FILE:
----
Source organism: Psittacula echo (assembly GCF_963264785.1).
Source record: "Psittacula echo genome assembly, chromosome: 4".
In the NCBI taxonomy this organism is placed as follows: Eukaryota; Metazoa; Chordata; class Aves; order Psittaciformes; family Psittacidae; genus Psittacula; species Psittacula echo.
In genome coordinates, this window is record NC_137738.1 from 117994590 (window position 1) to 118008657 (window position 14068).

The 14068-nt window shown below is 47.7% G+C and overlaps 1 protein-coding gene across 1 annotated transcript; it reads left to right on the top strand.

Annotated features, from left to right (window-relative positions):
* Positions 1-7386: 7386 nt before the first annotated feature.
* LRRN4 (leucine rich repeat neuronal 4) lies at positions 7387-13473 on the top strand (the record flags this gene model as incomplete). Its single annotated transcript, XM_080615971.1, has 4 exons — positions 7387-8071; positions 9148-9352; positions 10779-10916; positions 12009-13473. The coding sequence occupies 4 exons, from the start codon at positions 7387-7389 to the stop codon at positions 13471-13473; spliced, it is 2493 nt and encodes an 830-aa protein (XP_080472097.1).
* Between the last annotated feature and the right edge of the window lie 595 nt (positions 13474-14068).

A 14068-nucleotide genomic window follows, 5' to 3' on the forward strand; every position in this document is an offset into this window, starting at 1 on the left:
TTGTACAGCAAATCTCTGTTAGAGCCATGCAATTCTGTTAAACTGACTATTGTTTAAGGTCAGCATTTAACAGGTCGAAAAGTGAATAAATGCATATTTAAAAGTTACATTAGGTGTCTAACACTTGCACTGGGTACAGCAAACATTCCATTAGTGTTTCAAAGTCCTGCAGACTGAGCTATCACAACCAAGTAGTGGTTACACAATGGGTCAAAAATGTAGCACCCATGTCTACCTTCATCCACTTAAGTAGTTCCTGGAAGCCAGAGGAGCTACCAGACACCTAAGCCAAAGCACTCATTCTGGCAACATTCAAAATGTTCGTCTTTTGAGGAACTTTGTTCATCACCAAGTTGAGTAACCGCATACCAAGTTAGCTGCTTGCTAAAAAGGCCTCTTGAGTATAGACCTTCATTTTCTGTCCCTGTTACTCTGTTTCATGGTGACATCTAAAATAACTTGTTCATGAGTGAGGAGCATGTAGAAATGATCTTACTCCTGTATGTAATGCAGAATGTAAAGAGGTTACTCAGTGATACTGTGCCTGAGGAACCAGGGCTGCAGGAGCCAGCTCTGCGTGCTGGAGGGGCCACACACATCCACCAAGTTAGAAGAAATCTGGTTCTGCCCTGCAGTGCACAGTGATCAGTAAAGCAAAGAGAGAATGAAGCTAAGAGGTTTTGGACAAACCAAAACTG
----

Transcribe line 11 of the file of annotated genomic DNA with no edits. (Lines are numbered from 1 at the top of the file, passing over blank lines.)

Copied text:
TTGTACAGCAAATCTCTGTTAGAGCCATGCAATTCTGTTAAACTGACTATTGTTTAAGGTCAGCATTTAACAGGTCGAAAAGTGAATAAATGCATATTTAAAAGTTACATTAGGTGTCTAACACTTGCACTGGGTACAGCAAACATTCCATTAGTGTTTCAAAGTCCTGCAGACTGAGCTATCACAACCAAGTAGTGGTTACACAATGGGTCAAAAATGTAGCACCCATGTCTACCTTCATCCACTTAAGTAGTTCCTGGAAGCCAGAGGAGCTACCAGACACCTAAGCCAAAGCACTCATTCTGGCAACATTCAAAATGTTCGTCTTTTGAGGAACTTTGTTCATCACCAAGTTGAGTAACCGCATACCAAGTTAGCTGCTTGCTAAAAAGGCCTCTTGAGTATAGACCTTCATTTTCTGTCCCTGTTACTCTGTTTCATGGTGACATCTAAAATAACTTGTTCATGAGTGAGGAGCATGTAGAAATGATCTTACTCCTGTATGTAATGCAGAATGTAAAGAGGTTACTCAGTGATACTGTGCCTGAGGAACCAGGGCTGCAGGAGCCAGCTCTGCGTGCTGGAGGGGCCACACACATCCACCAAGTTAGAAGAAATCTGGTTCTGCCCTGCAGTGCACAGTGATCAGTAAAGCAAAGAGAGAATGAAGCTAAGAGGTTTTGGACAAACCAAAACTG